Middlesex allowed me to run the gamut of emotions, from extreme happiness to incredible sadness. The book shook me up, freaked me out, made me laugh, and made me think, and I couldn’t help but feel emotionally involved with the story. Each character was extremely well done and unique, and I felt as though they were sitting right next to me, telling their stories. One of the best things about Middlesex for me was the focus on Detroit. I was a metro-Detroiter for the majority of my life thus far, and I’ve always heard stories about what the city used to be like. There are still reminders of its former glory downtown (it’s not a complete wasteland, as the media likes to portray it), and it was wonderful to see the Detroit of the past come to life. I could see the men toiling away at the factory, feel the terror of the consequences of rum running, and hear the shouts during the race riots. I honestly can’t recommend this book enough.
Bossypants - Tina Fey
A comprehensive review of Bossypants will be posted here, but I absolutely loved this book! There were many instances where I was absolutely laughing out loud, and apparently Tina Fey and I operate on the same wavelength of crazy, as I could often relate to her.
Sarah’s Key – Tatiana de Rosnay
Prior to reading this book, I had (embarrassingly) never heard of the Vel d'Hiv tragedy, and was quite saddened to learn of the event. de Rosnay did an incredible job of imagining both Sarah and Julia, and it was easy to feel sympathetic for Sarah and the plight of so many others affected by the tragedy. I loved the use of theoretical questions throughout, too, as I've often asked myself the same things when reading anything about the Holocaust. The blend of both the past and the present worked exceptionally well in this book, as both narrators really were needed to piece together the whole story.
Top 5 – YA
5. Dash and Lily’s Book of Dares – Rachel Cohn and David Levithan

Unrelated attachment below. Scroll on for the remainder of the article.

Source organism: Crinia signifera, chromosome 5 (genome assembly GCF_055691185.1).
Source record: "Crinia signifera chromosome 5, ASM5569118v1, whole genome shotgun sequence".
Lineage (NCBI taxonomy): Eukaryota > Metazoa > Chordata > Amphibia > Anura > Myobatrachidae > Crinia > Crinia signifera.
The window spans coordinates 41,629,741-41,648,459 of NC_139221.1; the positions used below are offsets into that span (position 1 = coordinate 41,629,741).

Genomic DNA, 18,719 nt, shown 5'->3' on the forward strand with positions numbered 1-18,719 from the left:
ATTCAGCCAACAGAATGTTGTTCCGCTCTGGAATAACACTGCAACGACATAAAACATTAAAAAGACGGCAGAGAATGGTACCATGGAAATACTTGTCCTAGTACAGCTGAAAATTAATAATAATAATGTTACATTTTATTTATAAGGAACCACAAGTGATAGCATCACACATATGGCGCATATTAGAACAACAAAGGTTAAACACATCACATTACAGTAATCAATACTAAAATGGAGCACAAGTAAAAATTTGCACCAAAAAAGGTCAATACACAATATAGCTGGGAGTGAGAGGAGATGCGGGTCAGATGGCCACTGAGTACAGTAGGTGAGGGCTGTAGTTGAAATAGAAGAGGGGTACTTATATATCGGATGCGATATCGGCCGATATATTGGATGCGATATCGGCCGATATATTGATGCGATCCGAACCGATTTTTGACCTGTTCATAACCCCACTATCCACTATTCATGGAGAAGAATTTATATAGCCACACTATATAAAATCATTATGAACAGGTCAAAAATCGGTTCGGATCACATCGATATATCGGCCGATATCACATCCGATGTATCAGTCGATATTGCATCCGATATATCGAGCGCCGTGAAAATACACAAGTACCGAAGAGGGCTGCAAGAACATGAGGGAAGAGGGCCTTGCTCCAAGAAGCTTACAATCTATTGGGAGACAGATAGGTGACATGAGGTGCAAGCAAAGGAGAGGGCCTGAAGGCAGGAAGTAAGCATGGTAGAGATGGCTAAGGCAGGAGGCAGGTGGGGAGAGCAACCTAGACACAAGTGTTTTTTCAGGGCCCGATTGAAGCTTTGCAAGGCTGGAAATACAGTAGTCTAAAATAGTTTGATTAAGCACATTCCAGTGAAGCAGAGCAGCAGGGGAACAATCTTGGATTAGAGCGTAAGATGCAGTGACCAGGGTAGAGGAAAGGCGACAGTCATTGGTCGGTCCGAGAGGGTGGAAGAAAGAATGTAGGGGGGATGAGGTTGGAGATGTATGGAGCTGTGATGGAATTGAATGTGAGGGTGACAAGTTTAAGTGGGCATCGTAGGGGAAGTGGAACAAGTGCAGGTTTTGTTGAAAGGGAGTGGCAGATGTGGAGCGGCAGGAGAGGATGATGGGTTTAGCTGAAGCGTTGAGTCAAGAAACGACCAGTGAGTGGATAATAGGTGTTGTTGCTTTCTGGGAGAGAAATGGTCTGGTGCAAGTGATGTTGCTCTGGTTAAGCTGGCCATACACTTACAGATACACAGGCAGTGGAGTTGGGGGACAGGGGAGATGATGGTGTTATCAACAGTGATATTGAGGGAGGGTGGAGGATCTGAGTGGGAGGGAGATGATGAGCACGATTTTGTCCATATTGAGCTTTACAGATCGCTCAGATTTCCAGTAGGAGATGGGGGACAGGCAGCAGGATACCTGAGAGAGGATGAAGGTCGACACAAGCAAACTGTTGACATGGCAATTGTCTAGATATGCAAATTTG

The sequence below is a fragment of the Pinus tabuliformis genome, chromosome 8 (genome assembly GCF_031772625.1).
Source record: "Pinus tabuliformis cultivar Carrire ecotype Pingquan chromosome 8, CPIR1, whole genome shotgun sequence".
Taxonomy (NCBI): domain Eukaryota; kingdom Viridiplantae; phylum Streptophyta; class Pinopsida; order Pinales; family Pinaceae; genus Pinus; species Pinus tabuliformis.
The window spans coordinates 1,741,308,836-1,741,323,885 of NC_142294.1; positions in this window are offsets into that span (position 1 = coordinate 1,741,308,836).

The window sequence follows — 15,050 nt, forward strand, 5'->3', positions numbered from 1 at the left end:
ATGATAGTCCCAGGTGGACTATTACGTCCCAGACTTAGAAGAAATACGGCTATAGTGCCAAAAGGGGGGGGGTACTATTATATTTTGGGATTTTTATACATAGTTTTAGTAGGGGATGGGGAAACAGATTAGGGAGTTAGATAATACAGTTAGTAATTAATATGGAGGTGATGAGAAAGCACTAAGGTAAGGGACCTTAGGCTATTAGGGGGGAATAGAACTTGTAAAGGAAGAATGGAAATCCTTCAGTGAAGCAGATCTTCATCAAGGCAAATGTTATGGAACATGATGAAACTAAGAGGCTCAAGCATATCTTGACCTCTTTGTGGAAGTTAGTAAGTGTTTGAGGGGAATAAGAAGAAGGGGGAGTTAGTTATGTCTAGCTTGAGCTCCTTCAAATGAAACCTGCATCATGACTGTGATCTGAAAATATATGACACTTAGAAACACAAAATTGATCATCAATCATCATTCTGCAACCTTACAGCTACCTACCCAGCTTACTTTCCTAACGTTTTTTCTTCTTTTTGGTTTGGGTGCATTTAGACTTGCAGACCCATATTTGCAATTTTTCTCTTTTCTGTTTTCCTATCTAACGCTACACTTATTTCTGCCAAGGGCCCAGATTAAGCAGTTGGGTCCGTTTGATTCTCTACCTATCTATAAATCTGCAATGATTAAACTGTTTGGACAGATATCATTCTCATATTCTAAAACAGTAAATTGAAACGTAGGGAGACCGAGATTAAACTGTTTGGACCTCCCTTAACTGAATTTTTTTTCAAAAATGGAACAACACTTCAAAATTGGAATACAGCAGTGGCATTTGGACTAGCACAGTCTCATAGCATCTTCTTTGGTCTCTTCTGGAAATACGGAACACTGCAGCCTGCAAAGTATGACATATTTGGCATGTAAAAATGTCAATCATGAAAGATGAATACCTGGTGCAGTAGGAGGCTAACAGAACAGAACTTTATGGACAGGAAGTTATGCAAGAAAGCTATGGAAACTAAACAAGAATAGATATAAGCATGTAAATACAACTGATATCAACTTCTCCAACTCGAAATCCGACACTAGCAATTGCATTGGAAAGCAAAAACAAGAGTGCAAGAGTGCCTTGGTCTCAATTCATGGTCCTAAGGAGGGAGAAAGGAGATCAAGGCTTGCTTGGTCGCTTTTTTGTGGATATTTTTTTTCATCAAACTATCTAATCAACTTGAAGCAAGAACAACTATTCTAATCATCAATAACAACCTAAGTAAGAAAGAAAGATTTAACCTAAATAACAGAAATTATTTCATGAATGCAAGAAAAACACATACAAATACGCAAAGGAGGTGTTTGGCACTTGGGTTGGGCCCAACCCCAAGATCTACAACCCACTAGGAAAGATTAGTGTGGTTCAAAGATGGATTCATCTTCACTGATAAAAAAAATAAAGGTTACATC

I actually already wrote a summary for this book, and I’ll post the review as soon as I’m finished writing it. Here you go: While perusing the shelves of a book shop one day, Dash, a bookish, brooding teenage boy, haphazardly stumbles upon a journal written by a girl named Lily. After accepting the challenge presented in the journal, Dash and Lily begin to communicate through it, daring each other to do things that are out of their comfort zone. Will their relationship ever leave the pages of the notebook, or will they continue to solely trade dares with one another?
This book was incredibly charming, the romance was very sweet, and my only wish is that this kind of thing could happen in my life. Why can’t real life be as great as books?
4. The House on Mango Street – Sandra Cisneros
For such a slim volume, The House on Mango Street definitely packs a punch. I found myself thoroughly engrossed in the story from the very first page, and I read the whole book straight through in one sitting. I really liked that the stories within this book were told in simple vignettes. While this style doesn’t work well in every book, it worked wonderfully here. By giving the reader short glimpses into the narrator’s life, the book really developed a layer of authenticity that made the events therein seem incredibly realistic.
3. 13 Little Blue Envelopes – Maureen Johnson